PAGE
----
The robo advisors were ranked on a comprehensive set of criteria. The final robo score was made up of a qualitative review of their services, platform, company, and features, as well as a quantitative score based primarily on the costs and performance of the portfolio.

How We Rank the Robos



The robo advisors are ranked on a comprehensive set of criteria. The final robo score is made up of a qualitative review of their services, platform, company, and features, as well as a quantitative score based primarily on the costs and performance of the portfolio. A small portion of the quantitative score is based on the size and tenure of the robo advice product. When scoring the qualitative aspect of the service, we look at six main criteria: financial planning, user interface and customer experience, product features, access to live advisors, transparency and conflicts of interest, and account minimums.

Below, we give examples of what earned robos points in each section.

Financial Planning: Here we graded the platforms on the quality of financial planning services offered. Robos that allowed users to build or create single or multi-goal financial plans were awarded points. Other financial planning tool features that earned points were those that allowed for “what if” scenarios, helped users calculate retirement spending needs, including social security benefit estimates, allowed for the inclusion of pension or other retirement income, and offered suggestions on appropriate monthly saving goals.

User Interface and Customer Experience: Here we evaluated the user interface and the digital customer experience. We looked at the ease of getting to basic account information and general accessibility of the site. We measured the number of clicks required to access basic account and portfolio information, and used third-party software to produce an “accessibility score.” Points were also awarded to platforms that had good content and articles on basic personal finance and investing topics. During onboarding, we looked to see if the online process took less than 30 minutes from start to account opening, and if the onboarding questionnaire took into account a user’s comfort with investing and inquired or mentioned whether the user has an emergency fund. We also scored robos that had the ability to aggregate held-away accounts for a holistic financial picture. Availability of live chat options and mobile apps also helped robos score higher in this category.

Product Features: Robos were awarded points for different types of features. Tax-loss harvesting, tax efficiency, automatic deposits, ability to trade fractional shares, rebalancing, types of accounts offered, access to impact or other themed portfolios, and the ability of a robo to customize a portfolio to a specific customer situation were the features we looked for in this category. We also included a field for unique and additive features that were not explicit in our scoring. This unique and additive features criteria was a small portion of the overall features score.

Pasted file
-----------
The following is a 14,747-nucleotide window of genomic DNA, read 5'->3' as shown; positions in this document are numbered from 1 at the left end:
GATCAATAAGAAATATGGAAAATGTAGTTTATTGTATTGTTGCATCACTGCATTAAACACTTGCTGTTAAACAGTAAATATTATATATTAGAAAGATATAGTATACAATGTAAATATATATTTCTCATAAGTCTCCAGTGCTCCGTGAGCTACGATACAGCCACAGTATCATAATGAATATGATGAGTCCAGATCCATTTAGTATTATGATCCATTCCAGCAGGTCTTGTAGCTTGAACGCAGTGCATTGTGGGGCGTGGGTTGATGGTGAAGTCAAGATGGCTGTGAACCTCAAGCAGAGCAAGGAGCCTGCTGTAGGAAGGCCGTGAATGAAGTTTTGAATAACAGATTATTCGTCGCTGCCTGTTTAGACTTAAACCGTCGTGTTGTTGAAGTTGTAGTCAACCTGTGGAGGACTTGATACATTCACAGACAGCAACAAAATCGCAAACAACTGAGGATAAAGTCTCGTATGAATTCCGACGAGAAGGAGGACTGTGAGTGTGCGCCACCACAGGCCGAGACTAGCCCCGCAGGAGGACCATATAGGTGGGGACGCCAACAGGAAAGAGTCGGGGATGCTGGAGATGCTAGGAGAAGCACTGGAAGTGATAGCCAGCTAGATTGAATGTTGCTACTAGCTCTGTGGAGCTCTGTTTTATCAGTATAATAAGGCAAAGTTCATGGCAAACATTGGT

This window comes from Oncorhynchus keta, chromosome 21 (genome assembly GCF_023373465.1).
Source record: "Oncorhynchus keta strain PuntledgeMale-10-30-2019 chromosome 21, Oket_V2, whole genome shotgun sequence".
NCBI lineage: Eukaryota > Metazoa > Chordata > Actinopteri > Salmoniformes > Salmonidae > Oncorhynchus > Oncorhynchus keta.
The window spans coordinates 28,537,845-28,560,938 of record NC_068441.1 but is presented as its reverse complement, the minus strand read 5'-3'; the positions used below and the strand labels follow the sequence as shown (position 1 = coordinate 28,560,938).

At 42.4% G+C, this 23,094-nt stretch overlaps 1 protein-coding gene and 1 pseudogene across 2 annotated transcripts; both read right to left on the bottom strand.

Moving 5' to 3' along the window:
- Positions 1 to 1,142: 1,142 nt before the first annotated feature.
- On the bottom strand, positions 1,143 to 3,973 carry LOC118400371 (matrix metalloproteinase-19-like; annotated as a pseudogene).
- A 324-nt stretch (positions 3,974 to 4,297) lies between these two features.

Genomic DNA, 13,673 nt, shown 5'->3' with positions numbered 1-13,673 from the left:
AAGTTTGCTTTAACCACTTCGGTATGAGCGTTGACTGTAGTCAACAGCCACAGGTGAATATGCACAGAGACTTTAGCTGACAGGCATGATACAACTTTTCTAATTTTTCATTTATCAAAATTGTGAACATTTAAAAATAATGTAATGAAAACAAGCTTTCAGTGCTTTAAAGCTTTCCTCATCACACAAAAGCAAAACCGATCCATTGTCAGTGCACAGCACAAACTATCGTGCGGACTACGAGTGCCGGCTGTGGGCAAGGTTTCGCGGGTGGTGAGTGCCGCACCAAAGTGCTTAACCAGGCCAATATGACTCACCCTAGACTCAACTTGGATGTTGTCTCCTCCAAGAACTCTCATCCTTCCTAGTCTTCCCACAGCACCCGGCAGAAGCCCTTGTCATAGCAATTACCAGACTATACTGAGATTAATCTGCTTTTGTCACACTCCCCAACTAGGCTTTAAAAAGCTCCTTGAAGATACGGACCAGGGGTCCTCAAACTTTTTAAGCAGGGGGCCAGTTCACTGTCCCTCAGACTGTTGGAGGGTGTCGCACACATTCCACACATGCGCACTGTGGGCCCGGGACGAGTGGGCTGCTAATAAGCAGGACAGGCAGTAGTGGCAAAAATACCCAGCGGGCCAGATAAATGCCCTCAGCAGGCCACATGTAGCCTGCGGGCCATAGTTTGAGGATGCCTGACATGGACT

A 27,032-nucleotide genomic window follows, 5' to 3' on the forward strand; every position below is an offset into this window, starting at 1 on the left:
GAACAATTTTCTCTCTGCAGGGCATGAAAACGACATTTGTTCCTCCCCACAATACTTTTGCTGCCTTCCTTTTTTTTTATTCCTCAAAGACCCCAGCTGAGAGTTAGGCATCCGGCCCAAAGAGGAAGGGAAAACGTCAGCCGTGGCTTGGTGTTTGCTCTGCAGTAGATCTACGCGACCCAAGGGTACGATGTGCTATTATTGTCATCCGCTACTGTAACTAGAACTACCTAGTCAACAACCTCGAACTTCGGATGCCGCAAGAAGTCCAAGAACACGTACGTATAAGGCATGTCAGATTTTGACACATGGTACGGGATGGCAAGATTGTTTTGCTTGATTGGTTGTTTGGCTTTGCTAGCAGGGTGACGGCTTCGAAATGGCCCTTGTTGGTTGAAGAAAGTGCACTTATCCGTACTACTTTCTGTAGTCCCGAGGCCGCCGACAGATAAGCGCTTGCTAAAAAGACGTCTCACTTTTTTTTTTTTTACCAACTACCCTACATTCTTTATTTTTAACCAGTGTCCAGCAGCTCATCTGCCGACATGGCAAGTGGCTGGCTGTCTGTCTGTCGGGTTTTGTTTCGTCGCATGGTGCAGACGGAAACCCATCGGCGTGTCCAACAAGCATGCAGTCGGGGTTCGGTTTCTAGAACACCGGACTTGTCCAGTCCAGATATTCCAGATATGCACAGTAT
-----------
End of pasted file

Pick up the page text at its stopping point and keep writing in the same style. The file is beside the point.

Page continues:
Transparency and Conflicts of Interest: In this category, we looked for things like whether or not a user could easily compare their portfolio to relevant benchmarks to help them understand performance. We also awarded points for platforms that made their models available before account opening, and further points if they also published performance of their models to prospective customers. Availability of white papers and other information on how portfolios are constructed were also awarded points. We also awarded points to those portfolios that did not rely entirely on proprietary products or chose no proprietary products when constructing their portfolios.

Access to Live Advisors: Robos with access to live advisors, or the ability to upgrade to a product that has live advisors, earned points. Robos earned more points if there was a dedicated live advisor option, if they required their advisors to hold CFPs, and if live advisors were made available to all service levels. Partial points were awarded to firms that had products or programs with live advisors if those programs were not part of the digital advice offering.

Account Minimum: Robos earned points for having lower minimums. This section was weighted less than the other five categories above.

Costs: Robos with low management fees and low fund expense ratios received higher scores. Additionally, we consider a cash allocation as a cost if the cash holding is earning less than 1.00% APY. If a cash position was earning 1.00% or more, robos received full points in this section. Robos with cash positions that are earning less than 1.00% received less than full points in this category. The cash allocation had a much smaller impact than management fees and weighted expense ratios.

Performance: We used two metrics to grade a robo’s performance. The first was Sharpe ratio, which is a measure of risk-adjusted returns. The second was their return above/below the Normalized Benchmark. This measurement method reduces the impact of different equity/bond allocations in the portfolio. The method of using a Normalized Benchmark was created by the team at The Robo Ranking™ and is explained in detail in the Normalized Benchmarking section on the website.

Size and Tenure: This score is based on the AUM and age of the robo advice products. Large amounts of AUM and older products are less likely to be discontinued in the future, forcing a client to change providers or products, which can be disadvantageous to the client. Robos that do not publish their AUM specific to the robo advice product only received the points available for the age of the robo. We encourage robo advisors and their parent companies to release AUM data for their different products in the interest of transparency to the investor.